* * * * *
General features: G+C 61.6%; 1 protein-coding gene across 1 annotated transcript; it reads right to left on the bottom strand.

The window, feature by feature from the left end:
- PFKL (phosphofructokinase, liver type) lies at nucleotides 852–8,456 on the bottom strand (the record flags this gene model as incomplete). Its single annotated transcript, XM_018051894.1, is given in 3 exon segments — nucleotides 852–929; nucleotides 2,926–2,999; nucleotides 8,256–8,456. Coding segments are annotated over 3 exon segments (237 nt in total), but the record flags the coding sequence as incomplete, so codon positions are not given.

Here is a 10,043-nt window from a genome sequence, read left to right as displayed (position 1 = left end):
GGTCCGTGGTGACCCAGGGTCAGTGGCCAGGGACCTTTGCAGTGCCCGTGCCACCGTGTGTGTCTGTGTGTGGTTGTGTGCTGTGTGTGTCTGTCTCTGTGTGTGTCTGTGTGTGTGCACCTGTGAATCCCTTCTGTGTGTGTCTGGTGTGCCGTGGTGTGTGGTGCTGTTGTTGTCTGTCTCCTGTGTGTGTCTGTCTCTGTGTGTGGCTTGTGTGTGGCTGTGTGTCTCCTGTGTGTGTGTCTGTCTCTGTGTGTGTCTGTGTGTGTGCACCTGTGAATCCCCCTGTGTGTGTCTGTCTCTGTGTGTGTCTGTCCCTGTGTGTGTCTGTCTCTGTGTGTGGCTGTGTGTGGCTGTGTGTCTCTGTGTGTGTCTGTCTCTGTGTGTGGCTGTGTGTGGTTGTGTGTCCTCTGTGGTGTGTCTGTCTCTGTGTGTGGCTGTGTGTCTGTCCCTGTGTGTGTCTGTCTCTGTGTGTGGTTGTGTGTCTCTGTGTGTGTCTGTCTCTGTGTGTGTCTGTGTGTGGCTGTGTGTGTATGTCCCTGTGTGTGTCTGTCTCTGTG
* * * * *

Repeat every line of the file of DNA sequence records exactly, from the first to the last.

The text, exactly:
General features: G+C 61.6%; 1 protein-coding gene across 1 annotated transcript; it reads right to left on the bottom strand.

The window, feature by feature from the left end:
- PFKL (phosphofructokinase, liver type) lies at nucleotides 852–8,456 on the bottom strand (the record flags this gene model as incomplete). Its single annotated transcript, XM_018051894.1, is given in 3 exon segments — nucleotides 852–929; nucleotides 2,926–2,999; nucleotides 8,256–8,456. Coding segments are annotated over 3 exon segments (237 nt in total), but the record flags the coding sequence as incomplete, so codon positions are not given.

Here is a 10,043-nt window from a genome sequence, read left to right as displayed (position 1 = left end):
GGTCCGTGGTGACCCAGGGTCAGTGGCCAGGGACCTTTGCAGTGCCCGTGCCACCGTGTGTGTCTGTGTGTGGTTGTGTGCTGTGTGTGTCTGTCTCTGTGTGTGTCTGTGTGTGTGCACCTGTGAATCCCTTCTGTGTGTGTCTGGTGTGCCGTGGTGTGTGGTGCTGTTGTTGTCTGTCTCCTGTGTGTGTCTGTCTCTGTGTGTGGCTTGTGTGTGGCTGTGTGTCTCCTGTGTGTGTGTCTGTCTCTGTGTGTGTCTGTGTGTGTGCACCTGTGAATCCCCCTGTGTGTGTCTGTCTCTGTGTGTGTCTGTCCCTGTGTGTGTCTGTCTCTGTGTGTGGCTGTGTGTGGCTGTGTGTCTCTGTGTGTGTCTGTCTCTGTGTGTGGCTGTGTGTGGTTGTGTGTCCTCTGTGGTGTGTCTGTCTCTGTGTGTGGCTGTGTGTCTGTCCCTGTGTGTGTCTGTCTCTGTGTGTGGTTGTGTGTCTCTGTGTGTGTCTGTCTCTGTGTGTGTCTGTGTGTGGCTGTGTGTGTATGTCCCTGTGTGTGTCTGTCTCTGTG